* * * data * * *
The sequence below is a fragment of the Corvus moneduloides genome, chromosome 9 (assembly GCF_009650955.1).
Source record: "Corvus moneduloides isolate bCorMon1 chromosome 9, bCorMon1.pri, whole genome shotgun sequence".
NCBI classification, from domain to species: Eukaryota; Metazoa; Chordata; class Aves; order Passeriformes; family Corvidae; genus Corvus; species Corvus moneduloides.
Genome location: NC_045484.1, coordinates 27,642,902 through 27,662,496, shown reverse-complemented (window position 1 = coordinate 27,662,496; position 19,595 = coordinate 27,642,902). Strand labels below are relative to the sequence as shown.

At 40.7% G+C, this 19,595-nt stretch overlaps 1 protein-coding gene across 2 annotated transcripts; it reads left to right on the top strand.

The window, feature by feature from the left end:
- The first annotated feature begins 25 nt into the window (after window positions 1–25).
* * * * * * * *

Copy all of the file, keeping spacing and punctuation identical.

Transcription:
The sequence below is a fragment of the Corvus moneduloides genome, chromosome 9 (assembly GCF_009650955.1).
Source record: "Corvus moneduloides isolate bCorMon1 chromosome 9, bCorMon1.pri, whole genome shotgun sequence".
NCBI classification, from domain to species: Eukaryota; Metazoa; Chordata; class Aves; order Passeriformes; family Corvidae; genus Corvus; species Corvus moneduloides.
Genome location: NC_045484.1, coordinates 27,642,902 through 27,662,496, shown reverse-complemented (window position 1 = coordinate 27,662,496; position 19,595 = coordinate 27,642,902). Strand labels below are relative to the sequence as shown.

At 40.7% G+C, this 19,595-nt stretch overlaps 1 protein-coding gene across 2 annotated transcripts; it reads left to right on the top strand.

The window, feature by feature from the left end:
- The first annotated feature begins 25 nt into the window (after window positions 1–25).